Chapter 17 is a pretty easy one, so as I often do in such cases, I'm going to complicate things with my own comments on what I suggest the SAB might want to say.
First of all, it seems like verse 2 ought to be added to this page, although only if Wells is trying to be comprehensive in his citations. I think a lot of the time, he's just looking for a few good examples, but I'm not sure. It should be noted that he has mistakenly put Genesis 22:1 and 2Sam. 24:1 on this page, which I don't think he meant to. This verse would fit just fine, though. I suppose that since I therefore have not addressed this issue, I ought to here. I think the issue is not whether God can be tempted per se, but whether people will try to tempt God. One of the hard things about this concept is that "tempt" and "test" are largely used interchangeably, with some confusing results. God's certainly not going to be tempted into sin, which is the way we usually think of "tempting". However, God is certainly able to be tested; the only question is whether or not it's appropriate to do so at any given time or in any given manner. For some reason, throughout most of the wilderness wanderings of Israel, the kind of testing/tempting they were doing was inappropriate, while there are examples both of people testing God with positive results, and God actually ordering the people of Israel to test Him! Although the word "test" is not in that verse, the concept is pretty clear there, and I think Wells ought to consider adding it to the test page.
Really, I don't understand this well. I once heard a pastor who said that all testing of God is forbidden in the Bible except for what we find in Malachi 3:10. The guy was a great speaker, but I think he had forgotten Gideon, who doesn't really fit under this heading. (This is also akin to the story in Luke 1 which I really should have included in my "Christmas edition", in which one person gets in trouble for asking a question to an angel, and another person does not.) My only thought is that it has a lot to do with attitude. The Israelites were essentially saying, "Oh my gosh! Moses has led us out into the desert to die, and God doesn't care about us!" While people like Elijah tested God with an attitude more like, "I'm so certain that God is with me, that I'm willing to give him a test to show you!" This is only speculation on my part, but it makes some sense in that God seems to value faith very highly.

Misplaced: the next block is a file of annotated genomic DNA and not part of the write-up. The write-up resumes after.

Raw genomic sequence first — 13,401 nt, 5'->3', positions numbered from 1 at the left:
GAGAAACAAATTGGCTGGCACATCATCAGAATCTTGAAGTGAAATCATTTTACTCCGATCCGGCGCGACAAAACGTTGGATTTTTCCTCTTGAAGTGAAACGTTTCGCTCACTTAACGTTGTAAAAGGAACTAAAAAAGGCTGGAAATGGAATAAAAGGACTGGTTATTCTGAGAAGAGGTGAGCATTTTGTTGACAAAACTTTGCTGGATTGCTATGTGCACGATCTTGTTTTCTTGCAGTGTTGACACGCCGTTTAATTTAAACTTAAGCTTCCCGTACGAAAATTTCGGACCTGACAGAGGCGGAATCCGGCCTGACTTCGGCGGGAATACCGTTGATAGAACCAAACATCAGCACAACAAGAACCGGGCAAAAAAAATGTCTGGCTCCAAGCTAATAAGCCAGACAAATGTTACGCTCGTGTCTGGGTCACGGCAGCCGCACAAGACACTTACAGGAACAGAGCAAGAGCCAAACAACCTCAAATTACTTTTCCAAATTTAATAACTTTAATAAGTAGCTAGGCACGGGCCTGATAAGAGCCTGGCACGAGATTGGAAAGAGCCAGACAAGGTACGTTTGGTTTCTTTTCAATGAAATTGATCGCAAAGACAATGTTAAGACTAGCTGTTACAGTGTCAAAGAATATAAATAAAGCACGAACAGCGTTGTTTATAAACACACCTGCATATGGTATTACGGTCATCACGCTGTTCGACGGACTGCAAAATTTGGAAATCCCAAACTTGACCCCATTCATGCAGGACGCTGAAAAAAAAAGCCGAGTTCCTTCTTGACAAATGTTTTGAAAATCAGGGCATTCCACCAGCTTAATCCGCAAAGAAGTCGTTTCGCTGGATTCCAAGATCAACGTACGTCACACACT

Now, Moses goes with the leaders of the tribes to this place where there is this rock that God says, "I will stand before thee there..." which I assume to be somewhat figurative; perhaps the pillar of smoke mentioned previously stopped at the rock. Moses hits the rock with the staff, and water comes out of it. "God is such a clever guy!" the SAB says. Yes, I suppose He is. Apparently, this is absurd to Steve Wells, but he doesn't explain why. I guess it's another case of anything miraculous is absurd. This is definitely meant to be a miracle, and aside from the obvious fact that it's supernatural for rocks to spew out water when hit, the fact that this staff is used is often an indication in the Torah that miracles are involved.
Shortly after this (although it's not clear, since the Bible isn't much on sequential storytelling) the Amalekites come to attack the Israelites. Apparently, the SAB deems fighting back against this attack to be cruel, unjust, and intolerant. Am I to take it then that they should have just let themselves be attacked?
Something miraculous seems to happen in this story. Moses goes up on a hillside, and holds up his staff. So long as the staff is over his head, the Israelites keep winning, when he puts it down, the battle turns on them. This may indeed be a miracle (remember what I said about the staff?) in which case it needs no further explanation. I do notice however that most of the miracles that Moses performs during his ministry are following an order from God to do them. No such order is mentioned here, and I wonder if it might have been a psychological morale-booster for the troops to see Moses holding up the staff? It's a possibility.
God tells Moses to write the story down "in a book," presumably this one we're reading now. I find this verse in itself to be an odd one, and it may be a Hebrew idiom that we don't fully understand, but God says essentially, "Make sure everyone remembers the Amalekites, because I'm going to make sure everyone forgets them." Huh? Sort of the reverse of Jesus' statement in Matthew 26, where He says the woman with the ointment will be remembered forever, but Matthew fails to tell us who the heck she was. (It may have been Mary, as a very similar story is told in John, and Mary is named there.) In any case, as I mentioned way back, Israel indeed had to keep fighting generation after generation of Amalekites, and yes, most of the time they had to do it without Moses' help.